As I said, I am in Kuwait on a trade mission. This is my second trade mission, and I am kind of getting familiar with the trade mission life. I mean, the briefing, the networking, the exploration, the local agents who invariably crowd the receptions, the quiet solemnness with which diplomats and trade officers conduct themselves - all of that. I remember even seeing a novel called The Trade Mission, though this was an adventure/ mystry novel by Andrew Pyper on a boat trip down the Amazon, far from realities of the very discreet, very bland trade missions that I am seeing. Kuwait is an interesting place. I am reminded, over few meetings that I had since yesterday, that this was the original Middle East boomtown. Much before Dubai, that is. However, that all vanished when Saddam walked in. For that, Kuwaitis in fact blame some of their gulf neighbours. They almost say that this has been a conspiracy, and regrets that the occupation and the war shifted the financial centre base to Dubai.

Corruption Perception Index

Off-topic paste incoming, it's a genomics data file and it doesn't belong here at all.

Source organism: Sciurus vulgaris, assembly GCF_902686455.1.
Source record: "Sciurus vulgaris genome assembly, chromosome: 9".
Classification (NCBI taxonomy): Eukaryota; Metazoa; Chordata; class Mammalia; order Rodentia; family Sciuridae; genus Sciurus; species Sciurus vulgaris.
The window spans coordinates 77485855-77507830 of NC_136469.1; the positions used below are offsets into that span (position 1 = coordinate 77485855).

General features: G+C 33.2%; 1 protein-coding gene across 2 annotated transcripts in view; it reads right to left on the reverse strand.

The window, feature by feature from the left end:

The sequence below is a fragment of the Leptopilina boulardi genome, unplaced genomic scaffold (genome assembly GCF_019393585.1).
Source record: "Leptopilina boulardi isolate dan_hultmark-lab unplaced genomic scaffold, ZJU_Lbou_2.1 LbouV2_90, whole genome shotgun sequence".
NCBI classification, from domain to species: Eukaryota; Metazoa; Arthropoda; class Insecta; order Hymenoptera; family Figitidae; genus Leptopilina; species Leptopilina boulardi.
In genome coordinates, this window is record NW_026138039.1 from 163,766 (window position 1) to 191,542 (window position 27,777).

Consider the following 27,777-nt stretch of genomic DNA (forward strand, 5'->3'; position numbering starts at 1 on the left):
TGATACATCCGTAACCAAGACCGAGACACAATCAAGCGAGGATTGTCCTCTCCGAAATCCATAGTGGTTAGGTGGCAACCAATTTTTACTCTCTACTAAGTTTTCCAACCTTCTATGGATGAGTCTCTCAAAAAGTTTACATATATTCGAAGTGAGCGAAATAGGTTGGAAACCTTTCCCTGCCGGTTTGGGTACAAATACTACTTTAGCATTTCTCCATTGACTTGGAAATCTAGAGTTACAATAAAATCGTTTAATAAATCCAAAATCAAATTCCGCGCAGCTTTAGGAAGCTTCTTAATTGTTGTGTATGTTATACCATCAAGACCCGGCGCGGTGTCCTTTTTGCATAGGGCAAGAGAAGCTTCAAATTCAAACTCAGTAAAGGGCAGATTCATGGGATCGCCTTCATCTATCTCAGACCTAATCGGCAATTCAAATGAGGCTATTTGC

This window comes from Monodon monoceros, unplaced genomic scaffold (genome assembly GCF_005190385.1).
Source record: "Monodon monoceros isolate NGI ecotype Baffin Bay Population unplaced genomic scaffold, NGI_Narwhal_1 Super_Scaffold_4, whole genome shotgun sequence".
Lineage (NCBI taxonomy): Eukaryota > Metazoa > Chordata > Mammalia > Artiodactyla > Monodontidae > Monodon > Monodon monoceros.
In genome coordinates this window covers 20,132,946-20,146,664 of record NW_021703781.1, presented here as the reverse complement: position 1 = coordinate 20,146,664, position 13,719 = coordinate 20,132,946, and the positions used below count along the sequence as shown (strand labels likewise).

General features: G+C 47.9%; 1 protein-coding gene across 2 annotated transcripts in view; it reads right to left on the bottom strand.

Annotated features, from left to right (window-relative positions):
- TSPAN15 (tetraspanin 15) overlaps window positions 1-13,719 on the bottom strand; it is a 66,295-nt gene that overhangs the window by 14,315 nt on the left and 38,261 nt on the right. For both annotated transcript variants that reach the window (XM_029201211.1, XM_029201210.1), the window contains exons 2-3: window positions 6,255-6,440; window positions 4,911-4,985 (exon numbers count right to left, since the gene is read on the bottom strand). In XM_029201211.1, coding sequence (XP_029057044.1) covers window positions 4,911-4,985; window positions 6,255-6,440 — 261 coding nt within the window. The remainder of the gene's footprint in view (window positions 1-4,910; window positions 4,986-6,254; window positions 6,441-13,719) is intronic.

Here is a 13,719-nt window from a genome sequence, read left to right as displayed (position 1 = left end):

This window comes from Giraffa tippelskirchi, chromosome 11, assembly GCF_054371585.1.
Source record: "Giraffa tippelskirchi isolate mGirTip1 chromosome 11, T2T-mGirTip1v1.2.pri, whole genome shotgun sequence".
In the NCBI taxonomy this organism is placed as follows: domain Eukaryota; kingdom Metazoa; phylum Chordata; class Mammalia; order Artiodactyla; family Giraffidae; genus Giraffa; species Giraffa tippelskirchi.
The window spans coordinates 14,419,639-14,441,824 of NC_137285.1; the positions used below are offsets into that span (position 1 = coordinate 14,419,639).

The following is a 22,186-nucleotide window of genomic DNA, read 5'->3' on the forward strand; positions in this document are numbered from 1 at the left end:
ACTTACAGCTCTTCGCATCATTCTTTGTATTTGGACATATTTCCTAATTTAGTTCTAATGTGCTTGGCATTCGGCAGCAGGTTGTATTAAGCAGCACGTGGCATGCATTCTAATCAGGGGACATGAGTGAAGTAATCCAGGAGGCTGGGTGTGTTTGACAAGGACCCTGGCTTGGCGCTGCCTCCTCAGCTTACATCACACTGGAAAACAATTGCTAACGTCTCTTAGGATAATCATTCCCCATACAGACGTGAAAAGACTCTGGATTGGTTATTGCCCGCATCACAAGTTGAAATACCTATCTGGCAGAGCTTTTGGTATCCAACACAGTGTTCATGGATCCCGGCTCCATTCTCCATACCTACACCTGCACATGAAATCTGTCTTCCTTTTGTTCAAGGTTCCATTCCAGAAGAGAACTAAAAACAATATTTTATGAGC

I could not help posting this brilliant map of CPI - or Corruption Perception Index - based on the studies done by Transparency International. I lifted it from Wikipedia, I must admit. The accompanying article on Wikipedia is highly recommended reading too. Here it is a transparency scale - so, a country scoring 9 out of 10 is transparent, and the one getting 1 out of 10 is corrupt. The colour codes reflect the same - dark green marks world's most transparent countries and the dark red, the most corrupt.

If it aint broken, you can't fix it

At this time, on 12th April 2008, I am sitting in a Sheraton property in Kuwait City. On the 14th floor overlooking the sea, I can see the dust and blazing sun, and decided to shift my meeting to evening, when, I know, the weather will be more pleasant. Being a Saturday, it almost worked out to be a lazy afternoon, with all my contacts deciding to come tomorrow. So, funnily, I get my first true weekend in a month, having nothing to do except writing this blog. Of late, I noticed that I have become philosophical, at least when I write the blog. This is possibly because I am having a mid-life crisis of sorts, wondering what I am doing in the first place. Oh yes, I am terribly busy, hardly having time to sort out work and life [I did not have opportunity to change the ceiling bulbs in my study and working with table lamps for last one month, whenever I was home] - but this also meant I almost disconnected myself from the world around me. So, this afternoon, is a special chance. Yesterday